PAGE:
File:Inner cell mass cartoon.jpg

From Embryology

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The Three Germ Layers of Embryonic Development

During the third week of human embryonic development, the following layers form and will eventually differentiate and form specific adult tissues (some examples are shown in the cartoon and below).

Germ Layers:

  1. Ectoderm - epidermis of skin (outer layer of skin) and nervous system.
  2. Mesoderm - connective tissues (bone, muscle, cartilage, blood)
  3. Endoderm - lining of the gut, lungs, endocrine organs.

Note

  • These same three layers will form the same adult tissues in all mammalian, and more widely vertebrate (animals with a backbone), embryos.
    • The term "germ layers" refers to the fact that cell layers will form all adult tissues.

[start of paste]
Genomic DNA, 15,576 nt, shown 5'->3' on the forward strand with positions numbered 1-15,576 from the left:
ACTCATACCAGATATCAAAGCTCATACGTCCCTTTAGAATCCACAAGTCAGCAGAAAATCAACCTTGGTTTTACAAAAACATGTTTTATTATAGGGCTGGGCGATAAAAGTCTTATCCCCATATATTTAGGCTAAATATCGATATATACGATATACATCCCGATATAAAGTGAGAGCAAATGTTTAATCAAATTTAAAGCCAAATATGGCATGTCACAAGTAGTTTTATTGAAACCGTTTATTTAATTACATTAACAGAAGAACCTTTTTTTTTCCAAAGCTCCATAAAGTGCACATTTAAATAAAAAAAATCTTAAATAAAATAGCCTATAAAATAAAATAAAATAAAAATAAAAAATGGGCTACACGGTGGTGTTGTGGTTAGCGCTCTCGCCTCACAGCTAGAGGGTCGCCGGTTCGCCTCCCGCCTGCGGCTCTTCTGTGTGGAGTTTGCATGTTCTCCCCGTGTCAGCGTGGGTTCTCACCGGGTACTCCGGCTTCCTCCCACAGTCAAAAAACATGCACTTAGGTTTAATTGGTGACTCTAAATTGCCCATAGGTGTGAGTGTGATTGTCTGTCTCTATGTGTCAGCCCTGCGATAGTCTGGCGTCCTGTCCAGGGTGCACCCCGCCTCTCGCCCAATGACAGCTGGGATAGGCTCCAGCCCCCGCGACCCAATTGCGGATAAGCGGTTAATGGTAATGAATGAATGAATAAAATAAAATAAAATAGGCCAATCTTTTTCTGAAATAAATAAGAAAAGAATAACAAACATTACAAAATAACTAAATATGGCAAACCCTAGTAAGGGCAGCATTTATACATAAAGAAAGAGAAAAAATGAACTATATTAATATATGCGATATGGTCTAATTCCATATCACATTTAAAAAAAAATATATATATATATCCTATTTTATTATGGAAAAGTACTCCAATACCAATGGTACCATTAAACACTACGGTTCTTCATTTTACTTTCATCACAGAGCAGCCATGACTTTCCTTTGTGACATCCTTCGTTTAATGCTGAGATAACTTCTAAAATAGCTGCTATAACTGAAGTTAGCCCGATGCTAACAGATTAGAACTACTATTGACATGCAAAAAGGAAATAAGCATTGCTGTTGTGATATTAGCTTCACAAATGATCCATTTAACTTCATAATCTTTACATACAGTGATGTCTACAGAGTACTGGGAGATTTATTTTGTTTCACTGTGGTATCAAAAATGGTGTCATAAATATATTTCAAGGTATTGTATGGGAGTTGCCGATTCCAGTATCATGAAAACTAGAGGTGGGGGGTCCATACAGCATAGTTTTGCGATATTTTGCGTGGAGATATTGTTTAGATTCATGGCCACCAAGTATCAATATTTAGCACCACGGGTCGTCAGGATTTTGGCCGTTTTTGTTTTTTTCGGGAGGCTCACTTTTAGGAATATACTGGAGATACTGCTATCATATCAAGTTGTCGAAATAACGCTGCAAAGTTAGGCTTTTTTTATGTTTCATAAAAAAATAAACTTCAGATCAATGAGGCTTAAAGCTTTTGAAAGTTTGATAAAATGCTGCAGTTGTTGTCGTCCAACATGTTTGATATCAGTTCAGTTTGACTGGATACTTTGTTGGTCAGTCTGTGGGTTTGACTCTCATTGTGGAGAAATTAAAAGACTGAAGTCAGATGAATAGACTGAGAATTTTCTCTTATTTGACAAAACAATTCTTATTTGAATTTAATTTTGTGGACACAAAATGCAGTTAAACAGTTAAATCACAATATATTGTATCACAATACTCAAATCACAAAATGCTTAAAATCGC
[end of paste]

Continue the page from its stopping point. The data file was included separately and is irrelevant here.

• The term should not be confused with "germ cells", which refers to the cells that will form either eggs or spermatozoa.
    • The term "derm" means skin as in layer.
  • The layers form by a process called gastrulation.
    • This is therefore called the gastrula stage.
    • These are temporary layers and do not exist as layers in either the later embryo or adult.
  • Gastrulation will occur at different times in different species embryos.
    • In humans, this occurs about 3 weeks after fertilisation and also after implantation in the uterus.


Links: Gastrulation

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